The centre of the cluster will drop below 35 deg C during times of no brood and if it drops below 13 deg C the colony will die.

The cluster will move slowly as the winter progresses and the movement tends to be upwards into an upper box, however, it is conceivable that the cluster will move laterally towards stores on the outer edge, but this may not be that easy as the combs have to be traversed.

With the idea that the bees form a cluster for most of the winter and if we start by assuming that the temperature (in the UK) won’t drop below 5 deg C for many nights then the bees will survive on smaller amounts of stores than if the ambient temperature outside the hive is well below freezing for long periods. As a quick estimate if a bee weighs 1oomg maybe it needs 10mg a day to survive (sounds a lot really but I’ll start with that). If the cluster is 5000 strong ( an over-wintering nucleus) then the cluster needs 50g of stores a day which is 1.5kg a month and for a winter period of 4-5 months 6-7.5kg are needed. (10000 bees would need 15kg etc).

Tom Seeley suggests that the cluster creates a power output in the region of 40 Watts. (40 joules per second. 4,194 joules in 1 calorie. 1 gram sugar creates 3.87 calories. 1 gram sugar can create 4194 x 3.87 joules = 16,230.78 joules. At 40 joules per second one gram will last 16,230.78/40 seconds = 405 seconds or about 7 minutes. That is 213 grams per day or 6kg per month). By my calculations that would be a colony of 20,000 bees over-wintering.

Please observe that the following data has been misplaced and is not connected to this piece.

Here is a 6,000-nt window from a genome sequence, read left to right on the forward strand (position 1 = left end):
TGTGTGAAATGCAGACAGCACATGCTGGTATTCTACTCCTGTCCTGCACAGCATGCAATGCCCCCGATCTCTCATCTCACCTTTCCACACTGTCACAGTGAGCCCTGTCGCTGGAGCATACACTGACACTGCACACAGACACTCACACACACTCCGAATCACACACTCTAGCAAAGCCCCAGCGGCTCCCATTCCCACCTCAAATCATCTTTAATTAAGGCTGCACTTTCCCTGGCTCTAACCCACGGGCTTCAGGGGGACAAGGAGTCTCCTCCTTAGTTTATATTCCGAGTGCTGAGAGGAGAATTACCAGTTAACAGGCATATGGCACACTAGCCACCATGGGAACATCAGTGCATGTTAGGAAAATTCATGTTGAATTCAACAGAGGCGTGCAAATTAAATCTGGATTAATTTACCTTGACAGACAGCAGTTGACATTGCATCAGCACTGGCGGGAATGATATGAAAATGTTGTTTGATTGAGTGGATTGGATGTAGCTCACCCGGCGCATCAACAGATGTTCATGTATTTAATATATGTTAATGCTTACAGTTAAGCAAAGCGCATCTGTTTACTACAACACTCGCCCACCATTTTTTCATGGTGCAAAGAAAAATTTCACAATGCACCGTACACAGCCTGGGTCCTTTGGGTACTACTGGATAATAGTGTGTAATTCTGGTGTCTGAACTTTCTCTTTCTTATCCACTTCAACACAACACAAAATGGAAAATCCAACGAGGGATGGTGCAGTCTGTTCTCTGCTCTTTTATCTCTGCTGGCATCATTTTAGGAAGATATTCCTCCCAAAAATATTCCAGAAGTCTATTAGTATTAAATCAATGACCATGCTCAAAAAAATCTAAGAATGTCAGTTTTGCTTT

But how much stores does one bee need remaining pretty much motionless in the cluster? Does it really need 10mg a day? I have read that a honeybee in a swarm has between 30-40mg of honey in its abdomen. The swarm can hang around for four days or more before moving to a new home and then this honey is used to start wax comb building, so I wonder how much a bee needs in the winter cluster. I will stay with the idea of 10mg a day unless I find out otherwise. It fits with my hypothetical calculation and with Seeley’s proposed 40 Watt cluster.

Another reason for my interest in actually what happens in winter is that I am overwintering nucs this winter and wanted to make sure that they would survive. My thoughts are that of course they must have plenty of stores but that extra insulation will help to keep the cluster warmer than without such that the bees don’t use more stores than they might otherwise. As mentioned earlier bees form a tighter cluster as it gets colder which means the opposite happens if it is warmer and hence the bees will find stores further out in the hive.